The Powerful Reason Gabrielle Union Has No Lines in Sundance Hit 'The Birth of a Nation'

Source: Getty Images
Source: Getty Images

Freshly crowned shade queen Gabrielle Union fired up the internet Tuesday with her brusque takedown of Stacey Dash. But it's her other act of political rectitude that may have a more lasting impact on fans this week.

Union has a background role in The Birth of a Nation, the Nate Parker-directed slave revolt drama that was recently purchased at the Sundance Film Festival for a record $17.5 million. The 43-year-old plays an unnamed woman enslaved on the plantation where Nat Turner — played by Parker — eventually stages his infamous 1831 rebellion.

When Vulture asked whether she had any lines in the film, Union gave a powerful response:

"[The character] had lines in the script, but Nate and I discussed her not having any," she said. "As a sexual-assault survivor myself, I didn't want her to have any. It's just more symbolic of the lack of control or power that black women had, and have, over our own bodies."

She went on to explain, "As a rape survivor, I know how ... voiceless I felt myself for a very, very long time, and the shame and the rage. It's only relatively recently that I found the power to have a voice. But part of that comes with the entitlement of celebrity. Our ancestors were never afforded a voice, so to me it was important that she stay voiceless so you really get that they didn't have one."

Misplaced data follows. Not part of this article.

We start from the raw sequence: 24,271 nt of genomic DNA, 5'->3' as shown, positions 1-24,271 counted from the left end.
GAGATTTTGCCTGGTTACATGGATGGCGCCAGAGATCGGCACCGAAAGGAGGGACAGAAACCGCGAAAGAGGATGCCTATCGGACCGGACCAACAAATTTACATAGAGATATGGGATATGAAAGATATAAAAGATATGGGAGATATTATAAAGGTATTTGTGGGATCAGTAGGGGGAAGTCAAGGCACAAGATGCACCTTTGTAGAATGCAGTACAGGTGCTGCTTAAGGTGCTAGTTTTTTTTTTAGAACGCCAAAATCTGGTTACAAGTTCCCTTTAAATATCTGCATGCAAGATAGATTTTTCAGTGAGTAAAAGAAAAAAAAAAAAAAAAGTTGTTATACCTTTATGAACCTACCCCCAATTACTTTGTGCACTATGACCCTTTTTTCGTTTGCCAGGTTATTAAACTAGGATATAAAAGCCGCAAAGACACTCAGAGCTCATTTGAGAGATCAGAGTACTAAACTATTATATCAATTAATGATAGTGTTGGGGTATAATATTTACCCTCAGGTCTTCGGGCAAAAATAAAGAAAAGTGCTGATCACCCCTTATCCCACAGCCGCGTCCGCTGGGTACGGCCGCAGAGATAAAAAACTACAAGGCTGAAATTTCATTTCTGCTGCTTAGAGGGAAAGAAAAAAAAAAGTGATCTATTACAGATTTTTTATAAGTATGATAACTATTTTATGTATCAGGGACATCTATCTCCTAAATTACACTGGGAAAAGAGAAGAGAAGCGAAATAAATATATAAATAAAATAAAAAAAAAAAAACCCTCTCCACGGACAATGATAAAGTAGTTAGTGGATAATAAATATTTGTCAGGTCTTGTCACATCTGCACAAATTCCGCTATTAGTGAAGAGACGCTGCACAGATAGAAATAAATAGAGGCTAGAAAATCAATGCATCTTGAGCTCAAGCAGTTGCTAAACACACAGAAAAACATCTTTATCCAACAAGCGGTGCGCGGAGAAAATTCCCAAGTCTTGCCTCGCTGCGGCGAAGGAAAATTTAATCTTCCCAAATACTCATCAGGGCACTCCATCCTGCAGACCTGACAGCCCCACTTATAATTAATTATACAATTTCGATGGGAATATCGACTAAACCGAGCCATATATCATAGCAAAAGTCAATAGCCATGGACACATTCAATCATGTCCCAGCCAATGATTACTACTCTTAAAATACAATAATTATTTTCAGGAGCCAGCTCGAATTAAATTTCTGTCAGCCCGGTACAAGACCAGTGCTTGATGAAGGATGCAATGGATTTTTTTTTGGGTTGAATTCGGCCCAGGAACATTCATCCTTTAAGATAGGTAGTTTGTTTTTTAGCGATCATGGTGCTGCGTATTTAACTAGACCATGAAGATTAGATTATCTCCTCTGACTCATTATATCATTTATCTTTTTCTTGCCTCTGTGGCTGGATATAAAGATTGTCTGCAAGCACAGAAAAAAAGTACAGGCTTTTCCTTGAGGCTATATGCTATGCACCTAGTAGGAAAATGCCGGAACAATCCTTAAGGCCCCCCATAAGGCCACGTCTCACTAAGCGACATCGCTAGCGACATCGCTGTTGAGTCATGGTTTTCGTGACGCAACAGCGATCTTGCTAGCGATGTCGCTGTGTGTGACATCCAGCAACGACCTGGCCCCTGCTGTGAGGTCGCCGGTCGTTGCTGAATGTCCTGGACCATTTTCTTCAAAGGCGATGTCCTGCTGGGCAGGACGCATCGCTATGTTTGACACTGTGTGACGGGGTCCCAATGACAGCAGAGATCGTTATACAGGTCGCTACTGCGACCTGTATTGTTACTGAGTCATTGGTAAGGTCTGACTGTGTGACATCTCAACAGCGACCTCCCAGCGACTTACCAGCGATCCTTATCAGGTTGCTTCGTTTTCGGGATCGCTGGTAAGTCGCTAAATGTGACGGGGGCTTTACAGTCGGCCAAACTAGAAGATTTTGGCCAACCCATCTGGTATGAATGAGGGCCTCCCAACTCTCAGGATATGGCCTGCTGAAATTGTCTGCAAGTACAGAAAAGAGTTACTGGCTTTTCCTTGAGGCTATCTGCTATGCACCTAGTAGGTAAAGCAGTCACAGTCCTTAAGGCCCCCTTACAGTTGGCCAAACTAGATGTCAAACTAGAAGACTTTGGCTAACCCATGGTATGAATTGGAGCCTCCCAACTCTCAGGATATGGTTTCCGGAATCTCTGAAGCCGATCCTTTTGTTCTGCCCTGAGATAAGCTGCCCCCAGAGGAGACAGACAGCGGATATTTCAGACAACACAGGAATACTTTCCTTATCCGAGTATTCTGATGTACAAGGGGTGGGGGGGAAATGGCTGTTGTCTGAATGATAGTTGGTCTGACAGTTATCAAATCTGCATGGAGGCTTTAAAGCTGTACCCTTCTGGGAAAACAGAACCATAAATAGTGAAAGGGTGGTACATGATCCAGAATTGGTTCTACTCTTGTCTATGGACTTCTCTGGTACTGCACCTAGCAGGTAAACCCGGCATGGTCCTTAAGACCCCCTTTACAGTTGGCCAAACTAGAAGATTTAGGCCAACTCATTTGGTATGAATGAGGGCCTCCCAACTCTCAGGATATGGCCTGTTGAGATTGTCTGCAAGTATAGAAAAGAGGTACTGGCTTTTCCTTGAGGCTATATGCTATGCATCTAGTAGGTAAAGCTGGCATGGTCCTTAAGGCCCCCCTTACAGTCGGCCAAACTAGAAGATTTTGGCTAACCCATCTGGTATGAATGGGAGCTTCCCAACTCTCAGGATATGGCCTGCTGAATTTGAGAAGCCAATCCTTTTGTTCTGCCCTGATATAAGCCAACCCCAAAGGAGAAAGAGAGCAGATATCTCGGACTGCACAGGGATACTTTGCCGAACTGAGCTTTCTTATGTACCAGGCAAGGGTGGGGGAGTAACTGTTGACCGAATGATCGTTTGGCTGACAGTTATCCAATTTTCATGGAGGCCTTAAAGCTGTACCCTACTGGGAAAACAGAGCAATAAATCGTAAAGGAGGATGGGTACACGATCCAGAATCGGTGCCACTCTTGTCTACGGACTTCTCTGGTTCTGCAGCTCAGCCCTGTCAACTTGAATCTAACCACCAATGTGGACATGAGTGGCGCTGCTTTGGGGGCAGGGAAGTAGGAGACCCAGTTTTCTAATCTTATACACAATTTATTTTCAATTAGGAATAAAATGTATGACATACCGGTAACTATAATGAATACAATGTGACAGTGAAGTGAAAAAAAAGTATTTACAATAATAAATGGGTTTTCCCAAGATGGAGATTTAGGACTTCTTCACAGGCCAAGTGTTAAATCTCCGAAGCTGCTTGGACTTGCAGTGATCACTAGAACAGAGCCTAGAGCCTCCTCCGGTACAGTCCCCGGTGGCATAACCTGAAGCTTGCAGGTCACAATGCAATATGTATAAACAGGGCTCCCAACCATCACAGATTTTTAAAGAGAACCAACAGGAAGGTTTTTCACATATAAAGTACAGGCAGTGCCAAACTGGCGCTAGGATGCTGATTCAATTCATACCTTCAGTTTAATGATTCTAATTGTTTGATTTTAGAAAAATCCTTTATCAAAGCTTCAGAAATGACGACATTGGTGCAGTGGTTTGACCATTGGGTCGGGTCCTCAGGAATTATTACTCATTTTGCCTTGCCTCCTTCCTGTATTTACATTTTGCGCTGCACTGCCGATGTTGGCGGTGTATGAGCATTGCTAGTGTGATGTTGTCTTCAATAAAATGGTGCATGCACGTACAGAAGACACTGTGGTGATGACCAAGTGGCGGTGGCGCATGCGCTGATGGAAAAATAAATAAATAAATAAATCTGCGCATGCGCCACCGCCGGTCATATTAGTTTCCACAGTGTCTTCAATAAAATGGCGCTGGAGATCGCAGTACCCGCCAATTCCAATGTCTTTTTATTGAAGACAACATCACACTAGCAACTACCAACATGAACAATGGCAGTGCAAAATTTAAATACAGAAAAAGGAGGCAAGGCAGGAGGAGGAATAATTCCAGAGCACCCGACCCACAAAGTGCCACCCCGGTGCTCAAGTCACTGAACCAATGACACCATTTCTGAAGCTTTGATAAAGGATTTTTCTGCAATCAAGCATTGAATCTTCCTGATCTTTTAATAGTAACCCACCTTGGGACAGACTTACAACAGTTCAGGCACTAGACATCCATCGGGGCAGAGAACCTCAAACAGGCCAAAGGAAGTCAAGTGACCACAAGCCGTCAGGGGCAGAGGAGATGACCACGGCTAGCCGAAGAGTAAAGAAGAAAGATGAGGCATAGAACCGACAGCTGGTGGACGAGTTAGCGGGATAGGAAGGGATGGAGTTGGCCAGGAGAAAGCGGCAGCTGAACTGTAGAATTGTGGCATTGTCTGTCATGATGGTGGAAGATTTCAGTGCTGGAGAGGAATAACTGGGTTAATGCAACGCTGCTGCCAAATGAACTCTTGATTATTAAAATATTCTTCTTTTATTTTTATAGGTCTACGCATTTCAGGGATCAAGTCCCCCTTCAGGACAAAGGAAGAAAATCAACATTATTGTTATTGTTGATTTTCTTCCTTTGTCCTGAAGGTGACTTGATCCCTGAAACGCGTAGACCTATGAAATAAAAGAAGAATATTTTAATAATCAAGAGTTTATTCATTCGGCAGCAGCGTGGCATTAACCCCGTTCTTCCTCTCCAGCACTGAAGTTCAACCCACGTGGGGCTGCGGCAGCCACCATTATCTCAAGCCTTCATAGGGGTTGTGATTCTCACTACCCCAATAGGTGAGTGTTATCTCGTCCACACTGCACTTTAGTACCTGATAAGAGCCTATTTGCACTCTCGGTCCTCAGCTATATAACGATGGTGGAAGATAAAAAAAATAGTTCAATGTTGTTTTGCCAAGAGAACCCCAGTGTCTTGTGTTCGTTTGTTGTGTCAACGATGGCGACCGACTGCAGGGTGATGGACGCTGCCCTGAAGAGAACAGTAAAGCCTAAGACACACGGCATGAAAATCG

Union has been outspoken about her experiences with rape and sexual assault for much of her professional life, and regularly advocates for other victims. But the intersecting challenges of being black, a woman and a survivor assume added weight in the context of American slavery and its legacy. 

In one notorious case, a 19-year-old slave woman named Celia clubbed her owner to death in Missouri after five years of being raped by him repeatedly.

Under the threat of beatings, an "enormous" number of enslaved black women became "concubines" for their white masters during the 18th and 19th centuries. Out-of-wedlock children, who would then often became slaves themselves, were common products of such unions across the South.

In one notorious case, a 19-year-old slave woman named Celia clubbed her owner to death in Missouri after five years of being raped by him repeatedly. She was found guilty of murder and hanged in 1855, but not before giving birth to his stillborn child in prison. That's just one story.

It is on behalf of women like Celia — and countless others who were unable to fight back — that Union's role in The Birth of a Nation was designed. Her character's symbolic silence adds another powerful component to a film that, by all accounts, has received some of the most resounding praise from audiences at this year's Sundance.

h/t Vulture

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Zak Cheney Rice

Zak is a Senior Staff Writer at Mic.

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